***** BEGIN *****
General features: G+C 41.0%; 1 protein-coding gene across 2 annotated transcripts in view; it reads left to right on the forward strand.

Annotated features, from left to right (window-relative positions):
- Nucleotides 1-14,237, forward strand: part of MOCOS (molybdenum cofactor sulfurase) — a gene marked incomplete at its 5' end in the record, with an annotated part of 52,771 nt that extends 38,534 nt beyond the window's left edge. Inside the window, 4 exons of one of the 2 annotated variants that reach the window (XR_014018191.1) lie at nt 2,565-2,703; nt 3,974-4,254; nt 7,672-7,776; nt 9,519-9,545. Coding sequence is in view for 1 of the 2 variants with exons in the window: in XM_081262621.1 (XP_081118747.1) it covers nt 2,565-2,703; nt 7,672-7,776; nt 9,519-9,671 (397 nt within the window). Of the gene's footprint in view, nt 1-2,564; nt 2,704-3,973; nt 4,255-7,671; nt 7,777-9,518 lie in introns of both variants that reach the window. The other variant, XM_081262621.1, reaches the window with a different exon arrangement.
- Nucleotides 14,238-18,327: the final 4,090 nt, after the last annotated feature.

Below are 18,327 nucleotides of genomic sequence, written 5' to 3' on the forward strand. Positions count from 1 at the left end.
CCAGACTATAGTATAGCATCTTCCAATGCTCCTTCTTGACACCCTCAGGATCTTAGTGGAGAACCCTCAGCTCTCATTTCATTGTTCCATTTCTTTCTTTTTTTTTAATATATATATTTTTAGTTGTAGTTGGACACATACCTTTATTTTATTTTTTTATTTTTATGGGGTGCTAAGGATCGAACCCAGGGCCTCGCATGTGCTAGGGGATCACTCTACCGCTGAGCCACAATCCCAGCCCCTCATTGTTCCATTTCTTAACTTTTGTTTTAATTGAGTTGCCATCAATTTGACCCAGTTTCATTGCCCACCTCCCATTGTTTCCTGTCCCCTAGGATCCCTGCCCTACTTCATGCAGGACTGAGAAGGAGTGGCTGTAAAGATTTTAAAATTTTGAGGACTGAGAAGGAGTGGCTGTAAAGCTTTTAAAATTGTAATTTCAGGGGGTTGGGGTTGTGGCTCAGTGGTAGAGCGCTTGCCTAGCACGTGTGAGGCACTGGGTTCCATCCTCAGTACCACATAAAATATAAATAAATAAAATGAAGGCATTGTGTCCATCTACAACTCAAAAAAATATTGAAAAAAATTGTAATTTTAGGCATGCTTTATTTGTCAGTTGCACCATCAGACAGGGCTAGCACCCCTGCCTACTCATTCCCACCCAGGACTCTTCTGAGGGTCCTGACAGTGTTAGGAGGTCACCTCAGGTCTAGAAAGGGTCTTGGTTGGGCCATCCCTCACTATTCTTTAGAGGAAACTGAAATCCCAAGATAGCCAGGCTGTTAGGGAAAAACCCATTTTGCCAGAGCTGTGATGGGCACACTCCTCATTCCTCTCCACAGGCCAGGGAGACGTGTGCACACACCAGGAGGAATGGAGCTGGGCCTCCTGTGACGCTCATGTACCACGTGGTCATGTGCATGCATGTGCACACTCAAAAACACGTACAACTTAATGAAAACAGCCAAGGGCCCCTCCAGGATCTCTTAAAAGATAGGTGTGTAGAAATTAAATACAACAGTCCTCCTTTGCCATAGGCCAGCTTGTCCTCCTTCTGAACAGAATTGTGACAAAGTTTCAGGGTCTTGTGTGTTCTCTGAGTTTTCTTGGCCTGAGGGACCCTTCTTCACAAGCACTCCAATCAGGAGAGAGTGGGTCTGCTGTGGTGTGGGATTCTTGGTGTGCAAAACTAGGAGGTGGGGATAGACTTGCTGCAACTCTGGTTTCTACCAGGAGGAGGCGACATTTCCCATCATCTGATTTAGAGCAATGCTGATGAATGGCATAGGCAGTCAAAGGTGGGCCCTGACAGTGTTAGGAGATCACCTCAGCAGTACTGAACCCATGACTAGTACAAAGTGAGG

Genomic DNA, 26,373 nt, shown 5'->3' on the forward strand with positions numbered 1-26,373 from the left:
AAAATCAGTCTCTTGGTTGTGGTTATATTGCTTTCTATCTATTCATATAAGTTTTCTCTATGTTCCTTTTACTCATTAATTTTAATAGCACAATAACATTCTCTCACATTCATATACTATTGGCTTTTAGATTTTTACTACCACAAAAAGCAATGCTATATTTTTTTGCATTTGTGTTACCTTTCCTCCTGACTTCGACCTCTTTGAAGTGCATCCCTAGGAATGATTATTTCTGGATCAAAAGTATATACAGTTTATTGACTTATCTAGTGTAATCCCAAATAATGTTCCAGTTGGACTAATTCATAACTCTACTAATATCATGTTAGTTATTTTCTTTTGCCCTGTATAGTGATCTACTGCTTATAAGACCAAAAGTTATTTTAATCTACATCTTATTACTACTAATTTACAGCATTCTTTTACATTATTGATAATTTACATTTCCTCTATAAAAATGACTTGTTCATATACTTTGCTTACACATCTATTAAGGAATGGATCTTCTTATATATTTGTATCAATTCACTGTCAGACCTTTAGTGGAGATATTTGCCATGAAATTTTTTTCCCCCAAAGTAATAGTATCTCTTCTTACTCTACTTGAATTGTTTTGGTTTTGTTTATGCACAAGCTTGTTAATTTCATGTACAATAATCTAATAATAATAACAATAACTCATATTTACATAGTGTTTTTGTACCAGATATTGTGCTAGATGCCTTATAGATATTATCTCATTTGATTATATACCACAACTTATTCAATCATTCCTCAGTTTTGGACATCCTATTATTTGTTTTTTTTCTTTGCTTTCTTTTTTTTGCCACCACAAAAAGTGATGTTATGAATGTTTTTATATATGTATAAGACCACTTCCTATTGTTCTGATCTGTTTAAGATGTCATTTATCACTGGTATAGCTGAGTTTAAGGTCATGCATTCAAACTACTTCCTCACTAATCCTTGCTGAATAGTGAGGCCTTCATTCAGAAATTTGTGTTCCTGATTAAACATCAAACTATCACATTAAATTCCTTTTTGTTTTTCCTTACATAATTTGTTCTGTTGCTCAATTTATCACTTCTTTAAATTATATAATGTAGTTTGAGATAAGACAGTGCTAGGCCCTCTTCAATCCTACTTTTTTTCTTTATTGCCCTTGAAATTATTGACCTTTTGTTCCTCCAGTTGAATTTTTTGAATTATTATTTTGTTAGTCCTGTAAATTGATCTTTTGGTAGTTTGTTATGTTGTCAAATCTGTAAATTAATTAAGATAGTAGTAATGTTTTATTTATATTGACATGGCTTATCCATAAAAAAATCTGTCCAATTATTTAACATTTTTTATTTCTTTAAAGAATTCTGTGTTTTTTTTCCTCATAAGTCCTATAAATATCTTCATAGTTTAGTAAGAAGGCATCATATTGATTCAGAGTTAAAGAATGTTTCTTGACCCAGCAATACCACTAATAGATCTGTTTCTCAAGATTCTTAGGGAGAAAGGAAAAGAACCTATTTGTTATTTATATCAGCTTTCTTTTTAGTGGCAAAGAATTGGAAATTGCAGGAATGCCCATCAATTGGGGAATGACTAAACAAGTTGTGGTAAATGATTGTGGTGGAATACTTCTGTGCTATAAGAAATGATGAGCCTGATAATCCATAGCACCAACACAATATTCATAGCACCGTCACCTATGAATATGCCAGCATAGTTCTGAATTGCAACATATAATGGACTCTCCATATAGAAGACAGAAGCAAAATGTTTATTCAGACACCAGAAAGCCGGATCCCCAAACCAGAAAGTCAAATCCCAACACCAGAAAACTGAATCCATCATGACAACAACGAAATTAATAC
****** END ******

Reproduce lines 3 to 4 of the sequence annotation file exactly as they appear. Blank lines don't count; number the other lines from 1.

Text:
- Nucleotides 1-14,237, forward strand: part of MOCOS (molybdenum cofactor sulfurase) — a gene marked incomplete at its 5' end in the record, with an annotated part of 52,771 nt that extends 38,534 nt beyond the window's left edge. Inside the window, 4 exons of one of the 2 annotated variants that reach the window (XR_014018191.1) lie at nt 2,565-2,703; nt 3,974-4,254; nt 7,672-7,776; nt 9,519-9,545. Coding sequence is in view for 1 of the 2 variants with exons in the window: in XM_081262621.1 (XP_081118747.1) it covers nt 2,565-2,703; nt 7,672-7,776; nt 9,519-9,671 (397 nt within the window). Of the gene's footprint in view, nt 1-2,564; nt 2,704-3,973; nt 4,255-7,671; nt 7,777-9,518 lie in introns of both variants that reach the window. The other variant, XM_081262621.1, reaches the window with a different exon arrangement.
- Nucleotides 14,238-18,327: the final 4,090 nt, after the last annotated feature.